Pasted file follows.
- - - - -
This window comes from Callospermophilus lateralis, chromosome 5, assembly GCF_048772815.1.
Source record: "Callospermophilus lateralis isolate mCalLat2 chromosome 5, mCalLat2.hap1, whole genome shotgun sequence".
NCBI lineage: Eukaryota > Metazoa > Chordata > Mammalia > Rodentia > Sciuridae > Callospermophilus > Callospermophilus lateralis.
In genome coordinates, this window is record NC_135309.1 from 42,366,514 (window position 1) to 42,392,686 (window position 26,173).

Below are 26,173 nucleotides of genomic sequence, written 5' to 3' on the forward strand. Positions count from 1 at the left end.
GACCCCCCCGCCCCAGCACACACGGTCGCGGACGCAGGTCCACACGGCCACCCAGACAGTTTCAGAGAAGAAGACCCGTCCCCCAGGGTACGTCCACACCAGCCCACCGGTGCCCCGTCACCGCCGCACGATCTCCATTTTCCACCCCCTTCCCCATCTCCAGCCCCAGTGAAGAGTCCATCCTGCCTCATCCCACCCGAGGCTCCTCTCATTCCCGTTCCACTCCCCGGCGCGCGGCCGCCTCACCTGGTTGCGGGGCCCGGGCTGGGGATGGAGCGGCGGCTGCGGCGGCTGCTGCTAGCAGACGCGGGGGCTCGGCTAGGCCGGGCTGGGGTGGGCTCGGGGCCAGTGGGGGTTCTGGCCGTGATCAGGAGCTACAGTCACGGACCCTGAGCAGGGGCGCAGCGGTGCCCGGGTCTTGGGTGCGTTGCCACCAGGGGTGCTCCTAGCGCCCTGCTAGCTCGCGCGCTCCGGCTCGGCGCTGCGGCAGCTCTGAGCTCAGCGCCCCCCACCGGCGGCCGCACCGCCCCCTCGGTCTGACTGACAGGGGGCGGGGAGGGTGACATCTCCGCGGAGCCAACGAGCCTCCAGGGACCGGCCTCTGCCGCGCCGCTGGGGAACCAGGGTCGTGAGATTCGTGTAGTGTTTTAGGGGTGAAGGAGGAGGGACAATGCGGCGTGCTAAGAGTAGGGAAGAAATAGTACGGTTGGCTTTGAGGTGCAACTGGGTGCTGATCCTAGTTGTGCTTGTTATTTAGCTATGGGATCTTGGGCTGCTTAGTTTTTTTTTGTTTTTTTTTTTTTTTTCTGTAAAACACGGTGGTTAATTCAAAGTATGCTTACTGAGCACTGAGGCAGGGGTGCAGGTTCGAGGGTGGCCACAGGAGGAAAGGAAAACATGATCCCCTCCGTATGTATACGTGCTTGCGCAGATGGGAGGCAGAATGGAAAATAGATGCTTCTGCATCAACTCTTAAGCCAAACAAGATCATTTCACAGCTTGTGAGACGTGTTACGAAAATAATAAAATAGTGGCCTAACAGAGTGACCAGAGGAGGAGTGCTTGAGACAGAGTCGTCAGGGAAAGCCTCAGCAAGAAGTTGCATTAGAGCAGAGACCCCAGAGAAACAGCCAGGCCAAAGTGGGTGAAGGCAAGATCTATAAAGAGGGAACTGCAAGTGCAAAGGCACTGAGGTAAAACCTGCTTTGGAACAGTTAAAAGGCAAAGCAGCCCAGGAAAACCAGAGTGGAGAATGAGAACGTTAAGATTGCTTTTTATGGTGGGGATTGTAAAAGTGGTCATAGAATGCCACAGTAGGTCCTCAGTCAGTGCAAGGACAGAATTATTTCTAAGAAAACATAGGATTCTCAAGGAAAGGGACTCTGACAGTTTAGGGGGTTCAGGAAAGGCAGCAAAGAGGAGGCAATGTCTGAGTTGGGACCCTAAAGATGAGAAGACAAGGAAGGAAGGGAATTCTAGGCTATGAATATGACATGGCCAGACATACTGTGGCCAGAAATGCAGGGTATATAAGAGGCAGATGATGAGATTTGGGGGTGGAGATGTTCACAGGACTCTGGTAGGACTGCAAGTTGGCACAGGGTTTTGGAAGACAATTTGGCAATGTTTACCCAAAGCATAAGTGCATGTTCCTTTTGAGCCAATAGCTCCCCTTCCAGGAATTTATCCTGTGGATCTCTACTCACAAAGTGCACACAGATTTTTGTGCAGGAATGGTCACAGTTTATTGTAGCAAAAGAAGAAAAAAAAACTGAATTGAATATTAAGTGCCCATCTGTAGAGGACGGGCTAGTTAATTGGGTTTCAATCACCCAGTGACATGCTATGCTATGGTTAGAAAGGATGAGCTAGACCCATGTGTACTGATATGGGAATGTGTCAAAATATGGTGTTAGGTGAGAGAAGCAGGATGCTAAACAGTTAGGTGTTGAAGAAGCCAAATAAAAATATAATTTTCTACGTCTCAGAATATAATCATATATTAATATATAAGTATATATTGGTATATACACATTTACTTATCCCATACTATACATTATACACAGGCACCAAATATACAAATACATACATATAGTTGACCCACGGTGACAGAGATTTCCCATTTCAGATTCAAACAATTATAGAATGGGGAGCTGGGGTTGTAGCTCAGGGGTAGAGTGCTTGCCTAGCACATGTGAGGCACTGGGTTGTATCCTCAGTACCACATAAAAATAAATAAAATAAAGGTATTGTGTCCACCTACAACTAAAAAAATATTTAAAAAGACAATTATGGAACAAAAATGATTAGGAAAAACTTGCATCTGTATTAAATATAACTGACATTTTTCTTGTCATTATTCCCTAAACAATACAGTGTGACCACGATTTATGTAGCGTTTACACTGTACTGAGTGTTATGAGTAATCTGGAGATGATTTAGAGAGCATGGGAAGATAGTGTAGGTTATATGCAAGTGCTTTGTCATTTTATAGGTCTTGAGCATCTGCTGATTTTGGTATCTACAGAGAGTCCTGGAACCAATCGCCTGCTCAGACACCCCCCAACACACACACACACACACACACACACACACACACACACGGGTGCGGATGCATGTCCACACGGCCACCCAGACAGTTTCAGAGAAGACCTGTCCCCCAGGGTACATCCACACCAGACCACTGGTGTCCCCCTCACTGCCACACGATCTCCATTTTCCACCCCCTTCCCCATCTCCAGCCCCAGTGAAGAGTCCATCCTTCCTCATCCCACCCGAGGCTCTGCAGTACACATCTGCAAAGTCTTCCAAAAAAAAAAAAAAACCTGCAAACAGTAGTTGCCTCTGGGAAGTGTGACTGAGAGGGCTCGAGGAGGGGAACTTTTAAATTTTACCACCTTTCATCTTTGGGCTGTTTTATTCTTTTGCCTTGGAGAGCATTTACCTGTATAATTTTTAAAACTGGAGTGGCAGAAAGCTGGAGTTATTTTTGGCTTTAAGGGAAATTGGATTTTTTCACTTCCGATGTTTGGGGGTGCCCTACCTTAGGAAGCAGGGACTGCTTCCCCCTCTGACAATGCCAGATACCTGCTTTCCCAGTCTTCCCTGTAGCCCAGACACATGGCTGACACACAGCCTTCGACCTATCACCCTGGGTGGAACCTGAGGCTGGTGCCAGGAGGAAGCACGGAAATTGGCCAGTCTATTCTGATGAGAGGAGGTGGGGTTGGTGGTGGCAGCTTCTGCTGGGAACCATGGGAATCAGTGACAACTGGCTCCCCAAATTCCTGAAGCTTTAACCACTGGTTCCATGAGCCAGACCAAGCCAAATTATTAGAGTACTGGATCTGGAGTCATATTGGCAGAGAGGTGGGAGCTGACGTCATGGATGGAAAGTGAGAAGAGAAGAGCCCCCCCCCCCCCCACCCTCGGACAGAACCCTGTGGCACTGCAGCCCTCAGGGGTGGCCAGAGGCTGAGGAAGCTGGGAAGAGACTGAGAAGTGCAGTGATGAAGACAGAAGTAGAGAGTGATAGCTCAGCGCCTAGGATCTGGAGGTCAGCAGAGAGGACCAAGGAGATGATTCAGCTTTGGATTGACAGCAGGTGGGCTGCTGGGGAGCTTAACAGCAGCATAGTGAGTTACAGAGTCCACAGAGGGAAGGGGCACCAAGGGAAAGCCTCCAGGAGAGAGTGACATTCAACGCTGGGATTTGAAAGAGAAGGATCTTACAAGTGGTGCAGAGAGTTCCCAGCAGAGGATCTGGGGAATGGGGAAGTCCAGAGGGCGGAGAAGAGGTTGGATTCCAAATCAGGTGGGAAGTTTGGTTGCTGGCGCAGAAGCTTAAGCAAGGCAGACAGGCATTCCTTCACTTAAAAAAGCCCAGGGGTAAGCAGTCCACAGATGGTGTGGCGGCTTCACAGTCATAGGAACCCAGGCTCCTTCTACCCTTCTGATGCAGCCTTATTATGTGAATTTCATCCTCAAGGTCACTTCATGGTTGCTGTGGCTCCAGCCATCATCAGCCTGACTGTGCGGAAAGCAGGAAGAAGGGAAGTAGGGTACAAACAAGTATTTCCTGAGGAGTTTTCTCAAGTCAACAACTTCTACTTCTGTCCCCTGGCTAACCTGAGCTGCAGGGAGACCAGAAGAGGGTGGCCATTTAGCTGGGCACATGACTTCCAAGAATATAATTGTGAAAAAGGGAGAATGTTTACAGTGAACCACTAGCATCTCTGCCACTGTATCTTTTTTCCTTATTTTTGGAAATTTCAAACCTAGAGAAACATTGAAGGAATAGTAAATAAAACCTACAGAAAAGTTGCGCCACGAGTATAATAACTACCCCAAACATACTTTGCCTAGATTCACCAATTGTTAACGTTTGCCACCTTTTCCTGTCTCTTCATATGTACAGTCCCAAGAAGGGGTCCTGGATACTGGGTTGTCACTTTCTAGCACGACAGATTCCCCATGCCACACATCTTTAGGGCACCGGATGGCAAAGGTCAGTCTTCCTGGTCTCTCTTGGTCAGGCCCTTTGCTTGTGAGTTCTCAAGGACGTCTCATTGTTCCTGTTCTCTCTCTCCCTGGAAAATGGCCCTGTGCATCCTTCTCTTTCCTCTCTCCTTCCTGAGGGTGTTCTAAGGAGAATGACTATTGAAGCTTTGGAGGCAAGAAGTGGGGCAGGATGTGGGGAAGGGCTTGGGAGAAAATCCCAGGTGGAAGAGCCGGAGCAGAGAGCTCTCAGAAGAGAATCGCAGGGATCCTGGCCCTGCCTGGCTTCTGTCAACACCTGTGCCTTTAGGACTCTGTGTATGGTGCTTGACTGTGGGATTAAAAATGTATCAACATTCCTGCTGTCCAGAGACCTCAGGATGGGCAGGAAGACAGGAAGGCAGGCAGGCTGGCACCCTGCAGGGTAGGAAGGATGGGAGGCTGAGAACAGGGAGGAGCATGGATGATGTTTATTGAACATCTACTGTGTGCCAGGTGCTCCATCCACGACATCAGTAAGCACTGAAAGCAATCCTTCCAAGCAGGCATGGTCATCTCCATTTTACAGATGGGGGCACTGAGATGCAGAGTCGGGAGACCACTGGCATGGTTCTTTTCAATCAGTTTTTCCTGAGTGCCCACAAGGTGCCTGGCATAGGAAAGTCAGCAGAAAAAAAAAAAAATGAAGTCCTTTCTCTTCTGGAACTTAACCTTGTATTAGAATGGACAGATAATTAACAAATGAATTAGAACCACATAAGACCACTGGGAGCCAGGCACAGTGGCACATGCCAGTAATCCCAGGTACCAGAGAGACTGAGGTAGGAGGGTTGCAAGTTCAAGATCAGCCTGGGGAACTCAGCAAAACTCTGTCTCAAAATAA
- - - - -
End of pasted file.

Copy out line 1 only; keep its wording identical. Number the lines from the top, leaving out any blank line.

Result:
This window comes from Callospermophilus lateralis, chromosome 5, assembly GCF_048772815.1.